Forced migration is one of the most pressing humanitarian issues today, and refugee repatriation is often thought of as both the preferred solution and endpoint to these displacement crises. But conflict between returning and non-migrant populations is a nearly ubiquitous issue in post-conflict societies from Iraq to South Sudan to Guatemala. Schwartz’s book manuscript examines the relationships between refugee return and local conflict after civil wars. Join us for this discussion being held virtually on October 22 at 12 p.m. EST.
Stephanie Schwartz is an Assistant Professor in the University of Southern California's Department of Political Science and International Relations. She studies the politics of forced migration, violent conflict, and humanitarian governance. Her current book project, Homeward Bound: Refugee Return and Local Conflict after Civil War, examines how refugee return influences future patterns of conflict and displacement. Other ongoing research focuses on global asylum governance and qualitative research methods. Her work has been funded by the National Science Foundation, U.S. Institute of Peace, and the Columbia Global Policy Initiative.
You can read more about her work in International Security, Foreign Policy, Slate, the Washington Post's Monkey Cage Blog, and Lawfare.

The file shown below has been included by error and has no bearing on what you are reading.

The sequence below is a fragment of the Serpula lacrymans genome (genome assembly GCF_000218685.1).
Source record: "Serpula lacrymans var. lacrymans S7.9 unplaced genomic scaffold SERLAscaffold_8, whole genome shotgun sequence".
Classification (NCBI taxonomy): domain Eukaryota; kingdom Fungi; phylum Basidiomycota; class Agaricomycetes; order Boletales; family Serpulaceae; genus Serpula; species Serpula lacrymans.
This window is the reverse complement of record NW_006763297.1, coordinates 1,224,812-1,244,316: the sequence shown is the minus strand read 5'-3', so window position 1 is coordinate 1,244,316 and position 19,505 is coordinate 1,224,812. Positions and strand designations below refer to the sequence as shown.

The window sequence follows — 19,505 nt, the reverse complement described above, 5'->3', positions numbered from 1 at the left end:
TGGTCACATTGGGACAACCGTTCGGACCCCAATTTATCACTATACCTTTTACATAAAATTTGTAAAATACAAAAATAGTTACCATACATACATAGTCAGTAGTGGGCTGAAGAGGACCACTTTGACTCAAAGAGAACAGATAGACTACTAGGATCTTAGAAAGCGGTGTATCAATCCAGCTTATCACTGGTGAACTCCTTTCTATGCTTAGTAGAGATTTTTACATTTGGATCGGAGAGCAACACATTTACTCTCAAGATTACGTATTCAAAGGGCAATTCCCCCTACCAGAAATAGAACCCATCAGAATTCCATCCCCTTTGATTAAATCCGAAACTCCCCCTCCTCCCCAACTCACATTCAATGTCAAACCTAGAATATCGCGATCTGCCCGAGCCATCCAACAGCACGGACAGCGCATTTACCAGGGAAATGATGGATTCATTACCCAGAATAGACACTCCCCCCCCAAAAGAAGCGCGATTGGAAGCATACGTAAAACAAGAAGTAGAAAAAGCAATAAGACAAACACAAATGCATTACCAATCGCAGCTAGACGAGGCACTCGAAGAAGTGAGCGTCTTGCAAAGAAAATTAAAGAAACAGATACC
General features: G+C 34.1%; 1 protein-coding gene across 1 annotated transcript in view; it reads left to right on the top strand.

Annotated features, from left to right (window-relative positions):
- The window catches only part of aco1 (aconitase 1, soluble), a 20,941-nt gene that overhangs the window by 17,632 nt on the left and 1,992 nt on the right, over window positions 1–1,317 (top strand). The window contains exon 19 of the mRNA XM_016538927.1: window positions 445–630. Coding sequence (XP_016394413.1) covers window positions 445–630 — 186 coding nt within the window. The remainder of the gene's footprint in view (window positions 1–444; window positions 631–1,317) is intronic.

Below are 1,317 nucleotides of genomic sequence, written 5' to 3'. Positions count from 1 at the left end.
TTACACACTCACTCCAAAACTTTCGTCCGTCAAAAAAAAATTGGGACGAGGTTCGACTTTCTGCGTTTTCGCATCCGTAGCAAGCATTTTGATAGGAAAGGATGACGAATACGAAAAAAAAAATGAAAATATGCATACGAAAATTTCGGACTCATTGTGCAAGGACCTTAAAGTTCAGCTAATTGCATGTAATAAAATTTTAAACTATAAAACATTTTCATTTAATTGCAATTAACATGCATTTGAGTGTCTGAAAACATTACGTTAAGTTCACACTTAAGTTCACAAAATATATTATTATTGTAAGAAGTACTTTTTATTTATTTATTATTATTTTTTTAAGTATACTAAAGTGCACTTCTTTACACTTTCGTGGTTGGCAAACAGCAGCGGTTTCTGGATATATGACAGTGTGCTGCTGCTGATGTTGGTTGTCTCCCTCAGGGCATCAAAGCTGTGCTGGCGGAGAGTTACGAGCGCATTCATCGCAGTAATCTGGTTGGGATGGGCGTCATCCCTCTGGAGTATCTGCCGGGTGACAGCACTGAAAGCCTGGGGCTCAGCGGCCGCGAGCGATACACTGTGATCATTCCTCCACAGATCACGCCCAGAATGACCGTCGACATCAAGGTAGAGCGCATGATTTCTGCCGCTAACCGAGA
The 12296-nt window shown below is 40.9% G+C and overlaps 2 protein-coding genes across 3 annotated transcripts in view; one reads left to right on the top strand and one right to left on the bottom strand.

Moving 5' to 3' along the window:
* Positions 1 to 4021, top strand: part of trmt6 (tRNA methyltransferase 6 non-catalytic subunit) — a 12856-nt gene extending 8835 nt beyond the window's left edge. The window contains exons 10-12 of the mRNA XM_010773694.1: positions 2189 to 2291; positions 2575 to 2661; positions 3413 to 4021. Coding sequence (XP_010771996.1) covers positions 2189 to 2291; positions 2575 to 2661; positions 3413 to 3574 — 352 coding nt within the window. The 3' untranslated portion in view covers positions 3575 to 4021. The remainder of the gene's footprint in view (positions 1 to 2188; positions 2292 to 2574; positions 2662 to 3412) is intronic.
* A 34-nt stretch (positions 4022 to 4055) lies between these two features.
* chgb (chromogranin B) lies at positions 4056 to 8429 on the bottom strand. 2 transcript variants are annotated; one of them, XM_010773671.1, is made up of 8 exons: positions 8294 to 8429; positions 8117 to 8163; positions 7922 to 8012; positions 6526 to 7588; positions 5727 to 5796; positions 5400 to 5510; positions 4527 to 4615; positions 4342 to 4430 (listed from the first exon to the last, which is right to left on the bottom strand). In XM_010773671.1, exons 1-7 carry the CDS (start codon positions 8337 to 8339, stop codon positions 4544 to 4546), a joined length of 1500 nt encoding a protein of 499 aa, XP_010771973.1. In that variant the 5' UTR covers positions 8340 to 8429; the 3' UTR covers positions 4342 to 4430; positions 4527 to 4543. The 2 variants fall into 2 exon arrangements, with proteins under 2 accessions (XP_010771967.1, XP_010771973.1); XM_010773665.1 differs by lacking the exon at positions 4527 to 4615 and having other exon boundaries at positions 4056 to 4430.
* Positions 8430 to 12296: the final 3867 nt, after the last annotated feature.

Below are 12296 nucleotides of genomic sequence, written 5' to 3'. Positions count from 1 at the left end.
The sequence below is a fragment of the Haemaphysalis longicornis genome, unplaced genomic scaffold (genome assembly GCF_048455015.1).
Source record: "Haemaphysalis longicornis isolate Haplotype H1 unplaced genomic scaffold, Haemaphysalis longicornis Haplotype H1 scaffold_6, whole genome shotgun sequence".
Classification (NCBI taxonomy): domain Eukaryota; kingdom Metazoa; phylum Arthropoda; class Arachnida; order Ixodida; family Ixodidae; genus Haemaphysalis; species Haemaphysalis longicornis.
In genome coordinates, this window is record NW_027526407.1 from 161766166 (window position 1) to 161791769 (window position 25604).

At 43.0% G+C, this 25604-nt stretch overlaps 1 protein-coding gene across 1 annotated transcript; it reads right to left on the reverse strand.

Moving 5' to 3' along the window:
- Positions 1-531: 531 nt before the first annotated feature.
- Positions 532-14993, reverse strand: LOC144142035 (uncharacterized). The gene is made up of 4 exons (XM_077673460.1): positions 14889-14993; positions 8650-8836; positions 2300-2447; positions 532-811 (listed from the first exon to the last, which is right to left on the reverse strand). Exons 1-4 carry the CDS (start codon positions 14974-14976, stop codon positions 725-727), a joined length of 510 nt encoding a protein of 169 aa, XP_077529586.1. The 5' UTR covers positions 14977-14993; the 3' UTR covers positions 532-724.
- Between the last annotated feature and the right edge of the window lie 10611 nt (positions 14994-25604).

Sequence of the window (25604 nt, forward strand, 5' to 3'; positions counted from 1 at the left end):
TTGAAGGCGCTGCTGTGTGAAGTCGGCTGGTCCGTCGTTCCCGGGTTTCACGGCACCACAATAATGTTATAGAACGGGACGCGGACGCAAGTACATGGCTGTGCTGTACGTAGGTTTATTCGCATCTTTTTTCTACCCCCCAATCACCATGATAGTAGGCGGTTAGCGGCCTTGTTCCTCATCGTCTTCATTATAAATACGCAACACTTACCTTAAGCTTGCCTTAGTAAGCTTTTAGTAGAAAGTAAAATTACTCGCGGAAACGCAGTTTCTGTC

Schwartz has worked with international policy organizations including the U.S. Institute of Peace, the World Bank, and the Sudd Institute. She was awarded the 2019 Best Dissertation award from the Migration & Citizenship section of the American Political Science Association (APSA), and the inaugural Emerging Global Scholar Prize (2019) from Perry World House at the University of Pennsylvania. She holds a Ph.D. in political science from Columbia University and a B.A. from Wesleyan University.
This event is hosted by the Recovering from Violence Research Cluster, an initiative of the Mershon Center for International Security Studies at The Ohio State University. The cluster seeks to contribute to research and practice geared toward addressing genocide, crimes against humanity, widespread human rights violations, and other forms of collective violence. The cluster engages with conflict stabilization, transitional justice, human rights, development, collective memory, displacement, psychosocial wellbeing, peacebuilding, and reconciliation—guided by the firm belief that the impacts of violence are multigenerational and interconnected. Research is conducted in collaboration with local stakeholders in communities affected by violence and, as such, continually assess research ethics and best practices for decolonizing scholarship.
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